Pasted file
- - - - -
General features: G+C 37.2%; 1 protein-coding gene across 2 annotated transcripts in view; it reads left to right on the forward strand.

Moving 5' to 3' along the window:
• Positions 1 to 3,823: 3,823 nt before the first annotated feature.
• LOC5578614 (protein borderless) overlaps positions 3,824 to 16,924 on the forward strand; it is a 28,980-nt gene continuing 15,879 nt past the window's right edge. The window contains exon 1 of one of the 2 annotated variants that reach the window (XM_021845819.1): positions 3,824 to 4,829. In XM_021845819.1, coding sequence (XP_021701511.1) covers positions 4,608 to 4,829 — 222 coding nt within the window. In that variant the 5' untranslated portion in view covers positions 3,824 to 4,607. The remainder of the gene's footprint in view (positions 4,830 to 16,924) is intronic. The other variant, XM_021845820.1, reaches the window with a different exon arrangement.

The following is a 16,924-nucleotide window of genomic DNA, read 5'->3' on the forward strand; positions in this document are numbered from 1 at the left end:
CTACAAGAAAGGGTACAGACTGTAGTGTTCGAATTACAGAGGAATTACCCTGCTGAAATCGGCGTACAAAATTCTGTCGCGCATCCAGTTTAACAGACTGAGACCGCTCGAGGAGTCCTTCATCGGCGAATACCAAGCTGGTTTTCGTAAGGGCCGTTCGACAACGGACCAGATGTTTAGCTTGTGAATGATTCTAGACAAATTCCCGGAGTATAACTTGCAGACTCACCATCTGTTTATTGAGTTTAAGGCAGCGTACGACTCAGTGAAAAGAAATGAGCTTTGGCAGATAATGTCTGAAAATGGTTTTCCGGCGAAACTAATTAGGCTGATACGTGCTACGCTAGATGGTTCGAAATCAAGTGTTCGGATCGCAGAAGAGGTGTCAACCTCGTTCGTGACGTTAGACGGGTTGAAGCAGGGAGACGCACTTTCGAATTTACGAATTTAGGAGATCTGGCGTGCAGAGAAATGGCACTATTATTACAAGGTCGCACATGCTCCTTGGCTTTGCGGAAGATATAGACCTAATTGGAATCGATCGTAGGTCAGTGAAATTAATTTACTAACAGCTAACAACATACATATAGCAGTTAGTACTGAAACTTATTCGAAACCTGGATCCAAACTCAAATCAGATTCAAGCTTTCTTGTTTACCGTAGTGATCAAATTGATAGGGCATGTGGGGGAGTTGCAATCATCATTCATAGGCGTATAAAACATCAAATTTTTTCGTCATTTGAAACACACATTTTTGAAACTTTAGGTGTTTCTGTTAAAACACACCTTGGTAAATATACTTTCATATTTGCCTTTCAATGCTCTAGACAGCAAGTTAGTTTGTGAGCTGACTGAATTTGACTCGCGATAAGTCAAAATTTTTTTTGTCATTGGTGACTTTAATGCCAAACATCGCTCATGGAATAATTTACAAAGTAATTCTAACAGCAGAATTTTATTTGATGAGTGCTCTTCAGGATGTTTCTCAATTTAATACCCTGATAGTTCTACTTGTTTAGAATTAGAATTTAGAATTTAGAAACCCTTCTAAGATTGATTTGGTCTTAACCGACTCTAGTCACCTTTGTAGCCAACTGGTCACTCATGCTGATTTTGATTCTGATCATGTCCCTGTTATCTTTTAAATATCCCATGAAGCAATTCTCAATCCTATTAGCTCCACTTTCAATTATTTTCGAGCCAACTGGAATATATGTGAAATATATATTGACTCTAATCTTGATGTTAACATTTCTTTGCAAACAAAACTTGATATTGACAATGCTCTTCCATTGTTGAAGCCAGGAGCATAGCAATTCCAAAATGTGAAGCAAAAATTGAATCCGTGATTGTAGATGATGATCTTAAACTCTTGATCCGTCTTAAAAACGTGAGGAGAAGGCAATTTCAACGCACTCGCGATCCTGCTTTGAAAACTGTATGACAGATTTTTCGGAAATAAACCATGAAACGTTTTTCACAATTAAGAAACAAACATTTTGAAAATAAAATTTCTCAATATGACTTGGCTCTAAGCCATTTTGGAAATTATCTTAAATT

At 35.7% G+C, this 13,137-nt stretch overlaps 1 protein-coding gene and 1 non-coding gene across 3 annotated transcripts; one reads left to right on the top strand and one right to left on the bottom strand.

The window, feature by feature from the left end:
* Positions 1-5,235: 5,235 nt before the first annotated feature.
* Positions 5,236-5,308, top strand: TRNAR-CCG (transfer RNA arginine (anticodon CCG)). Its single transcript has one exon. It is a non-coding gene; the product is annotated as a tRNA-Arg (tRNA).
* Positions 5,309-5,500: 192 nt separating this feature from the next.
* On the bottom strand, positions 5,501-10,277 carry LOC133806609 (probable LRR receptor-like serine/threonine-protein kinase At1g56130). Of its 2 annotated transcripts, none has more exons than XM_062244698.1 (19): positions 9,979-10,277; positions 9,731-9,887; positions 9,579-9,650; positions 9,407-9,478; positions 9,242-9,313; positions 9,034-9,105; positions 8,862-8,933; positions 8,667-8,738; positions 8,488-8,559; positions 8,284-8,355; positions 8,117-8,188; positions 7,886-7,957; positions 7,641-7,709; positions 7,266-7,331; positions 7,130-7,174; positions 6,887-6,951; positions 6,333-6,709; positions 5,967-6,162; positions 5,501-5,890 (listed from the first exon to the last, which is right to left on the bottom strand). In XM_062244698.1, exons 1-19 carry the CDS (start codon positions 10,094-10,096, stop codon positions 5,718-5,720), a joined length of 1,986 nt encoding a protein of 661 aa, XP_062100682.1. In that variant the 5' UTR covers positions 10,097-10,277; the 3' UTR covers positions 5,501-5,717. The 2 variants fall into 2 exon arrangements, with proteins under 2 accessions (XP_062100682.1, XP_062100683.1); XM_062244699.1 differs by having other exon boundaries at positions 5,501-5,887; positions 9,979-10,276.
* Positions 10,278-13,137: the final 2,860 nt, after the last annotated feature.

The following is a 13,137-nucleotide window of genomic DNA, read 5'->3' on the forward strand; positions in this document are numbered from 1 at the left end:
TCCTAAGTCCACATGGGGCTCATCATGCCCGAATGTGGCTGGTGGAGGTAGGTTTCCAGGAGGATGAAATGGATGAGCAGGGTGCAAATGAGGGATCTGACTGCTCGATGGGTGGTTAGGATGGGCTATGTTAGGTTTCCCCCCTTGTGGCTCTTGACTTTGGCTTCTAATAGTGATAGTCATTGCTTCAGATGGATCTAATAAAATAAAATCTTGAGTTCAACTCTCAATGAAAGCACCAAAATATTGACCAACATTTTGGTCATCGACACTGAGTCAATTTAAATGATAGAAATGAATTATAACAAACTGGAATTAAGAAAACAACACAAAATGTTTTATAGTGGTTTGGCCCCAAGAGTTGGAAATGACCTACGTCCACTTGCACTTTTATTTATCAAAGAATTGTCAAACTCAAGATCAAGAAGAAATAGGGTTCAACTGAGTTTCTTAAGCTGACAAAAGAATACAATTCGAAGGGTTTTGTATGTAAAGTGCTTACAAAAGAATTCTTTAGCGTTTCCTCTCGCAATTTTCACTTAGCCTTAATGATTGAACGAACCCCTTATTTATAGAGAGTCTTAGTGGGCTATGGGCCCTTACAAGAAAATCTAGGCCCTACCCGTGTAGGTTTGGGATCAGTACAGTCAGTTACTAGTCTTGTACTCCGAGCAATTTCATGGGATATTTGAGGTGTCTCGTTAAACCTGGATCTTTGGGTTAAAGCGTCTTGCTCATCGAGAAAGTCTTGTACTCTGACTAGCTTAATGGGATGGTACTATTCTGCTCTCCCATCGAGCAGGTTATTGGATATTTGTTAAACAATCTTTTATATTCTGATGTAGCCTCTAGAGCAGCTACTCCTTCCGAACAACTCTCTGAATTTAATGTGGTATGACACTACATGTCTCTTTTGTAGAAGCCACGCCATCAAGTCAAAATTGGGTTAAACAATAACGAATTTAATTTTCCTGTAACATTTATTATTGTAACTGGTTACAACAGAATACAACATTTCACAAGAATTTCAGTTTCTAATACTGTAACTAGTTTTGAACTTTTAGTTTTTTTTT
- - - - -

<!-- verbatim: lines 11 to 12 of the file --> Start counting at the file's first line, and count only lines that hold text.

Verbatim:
* Positions 5,309-5,500: 192 nt separating this feature from the next.
* On the bottom strand, positions 5,501-10,277 carry LOC133806609 (probable LRR receptor-like serine/threonine-protein kinase At1g56130). Of its 2 annotated transcripts, none has more exons than XM_062244698.1 (19): positions 9,979-10,277; positions 9,731-9,887; positions 9,579-9,650; positions 9,407-9,478; positions 9,242-9,313; positions 9,034-9,105; positions 8,862-8,933; positions 8,667-8,738; positions 8,488-8,559; positions 8,284-8,355; positions 8,117-8,188; positions 7,886-7,957; positions 7,641-7,709; positions 7,266-7,331; positions 7,130-7,174; positions 6,887-6,951; positions 6,333-6,709; positions 5,967-6,162; positions 5,501-5,890 (listed from the first exon to the last, which is right to left on the bottom strand). In XM_062244698.1, exons 1-19 carry the CDS (start codon positions 10,094-10,096, stop codon positions 5,718-5,720), a joined length of 1,986 nt encoding a protein of 661 aa, XP_062100682.1. In that variant the 5' UTR covers positions 10,097-10,277; the 3' UTR covers positions 5,501-5,717. The 2 variants fall into 2 exon arrangements, with proteins under 2 accessions (XP_062100682.1, XP_062100683.1); XM_062244699.1 differs by having other exon boundaries at positions 5,501-5,887; positions 9,979-10,276.